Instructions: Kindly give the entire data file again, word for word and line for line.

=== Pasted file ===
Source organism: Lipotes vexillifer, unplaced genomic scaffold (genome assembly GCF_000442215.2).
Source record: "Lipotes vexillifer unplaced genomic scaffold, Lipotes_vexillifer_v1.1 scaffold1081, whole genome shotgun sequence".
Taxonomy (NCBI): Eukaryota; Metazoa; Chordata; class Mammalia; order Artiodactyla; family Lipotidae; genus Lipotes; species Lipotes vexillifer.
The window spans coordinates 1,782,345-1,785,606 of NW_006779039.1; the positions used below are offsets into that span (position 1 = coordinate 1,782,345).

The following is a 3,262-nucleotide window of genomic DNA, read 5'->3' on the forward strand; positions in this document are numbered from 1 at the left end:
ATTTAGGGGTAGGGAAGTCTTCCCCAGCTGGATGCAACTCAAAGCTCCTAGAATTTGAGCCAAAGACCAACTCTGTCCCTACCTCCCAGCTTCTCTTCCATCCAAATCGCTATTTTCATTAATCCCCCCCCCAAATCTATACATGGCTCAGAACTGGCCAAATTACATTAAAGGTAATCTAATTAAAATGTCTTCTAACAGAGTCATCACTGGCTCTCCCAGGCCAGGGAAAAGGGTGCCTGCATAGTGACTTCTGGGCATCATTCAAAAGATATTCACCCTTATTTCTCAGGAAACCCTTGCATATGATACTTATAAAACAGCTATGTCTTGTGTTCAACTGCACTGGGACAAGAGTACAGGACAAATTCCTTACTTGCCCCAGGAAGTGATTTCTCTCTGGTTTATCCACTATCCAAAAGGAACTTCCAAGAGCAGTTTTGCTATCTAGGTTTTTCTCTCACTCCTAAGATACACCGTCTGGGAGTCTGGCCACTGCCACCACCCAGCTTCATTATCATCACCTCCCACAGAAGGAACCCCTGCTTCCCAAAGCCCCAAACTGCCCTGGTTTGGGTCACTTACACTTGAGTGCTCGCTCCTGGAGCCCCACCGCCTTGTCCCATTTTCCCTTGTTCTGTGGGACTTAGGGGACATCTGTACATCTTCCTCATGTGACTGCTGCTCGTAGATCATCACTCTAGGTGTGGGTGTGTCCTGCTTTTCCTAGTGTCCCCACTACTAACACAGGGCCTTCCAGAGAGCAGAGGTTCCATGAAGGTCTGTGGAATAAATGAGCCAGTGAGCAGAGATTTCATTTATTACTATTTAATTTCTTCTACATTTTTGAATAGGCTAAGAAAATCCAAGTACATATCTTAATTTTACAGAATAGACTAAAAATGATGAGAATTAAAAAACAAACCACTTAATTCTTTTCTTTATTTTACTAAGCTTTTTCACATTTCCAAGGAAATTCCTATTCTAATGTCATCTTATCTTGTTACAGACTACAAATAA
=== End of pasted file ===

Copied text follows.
Source organism: Lipotes vexillifer, unplaced genomic scaffold (genome assembly GCF_000442215.2).
Source record: "Lipotes vexillifer unplaced genomic scaffold, Lipotes_vexillifer_v1.1 scaffold1081, whole genome shotgun sequence".
Taxonomy (NCBI): Eukaryota; Metazoa; Chordata; class Mammalia; order Artiodactyla; family Lipotidae; genus Lipotes; species Lipotes vexillifer.
The window spans coordinates 1,782,345-1,785,606 of NW_006779039.1; the positions used below are offsets into that span (position 1 = coordinate 1,782,345).

The following is a 3,262-nucleotide window of genomic DNA, read 5'->3' on the forward strand; positions in this document are numbered from 1 at the left end:
ATTTAGGGGTAGGGAAGTCTTCCCCAGCTGGATGCAACTCAAAGCTCCTAGAATTTGAGCCAAAGACCAACTCTGTCCCTACCTCCCAGCTTCTCTTCCATCCAAATCGCTATTTTCATTAATCCCCCCCCCAAATCTATACATGGCTCAGAACTGGCCAAATTACATTAAAGGTAATCTAATTAAAATGTCTTCTAACAGAGTCATCACTGGCTCTCCCAGGCCAGGGAAAAGGGTGCCTGCATAGTGACTTCTGGGCATCATTCAAAAGATATTCACCCTTATTTCTCAGGAAACCCTTGCATATGATACTTATAAAACAGCTATGTCTTGTGTTCAACTGCACTGGGACAAGAGTACAGGACAAATTCCTTACTTGCCCCAGGAAGTGATTTCTCTCTGGTTTATCCACTATCCAAAAGGAACTTCCAAGAGCAGTTTTGCTATCTAGGTTTTTCTCTCACTCCTAAGATACACCGTCTGGGAGTCTGGCCACTGCCACCACCCAGCTTCATTATCATCACCTCCCACAGAAGGAACCCCTGCTTCCCAAAGCCCCAAACTGCCCTGGTTTGGGTCACTTACACTTGAGTGCTCGCTCCTGGAGCCCCACCGCCTTGTCCCATTTTCCCTTGTTCTGTGGGACTTAGGGGACATCTGTACATCTTCCTCATGTGACTGCTGCTCGTAGATCATCACTCTAGGTGTGGGTGTGTCCTGCTTTTCCTAGTGTCCCCACTACTAACACAGGGCCTTCCAGAGAGCAGAGGTTCCATGAAGGTCTGTGGAATAAATGAGCCAGTGAGCAGAGATTTCATTTATTACTATTTAATTTCTTCTACATTTTTGAATAGGCTAAGAAAATCCAAGTACATATCTTAATTTTACAGAATAGACTAAAAATGATGAGAATTAAAAAACAAACCACTTAATTCTTTTCTTTATTTTACTAAGCTTTTTCACATTTCCAAGGAAATTCCTATTCTAATGTCATCTTATCTTGTTACAGACTACAAATAA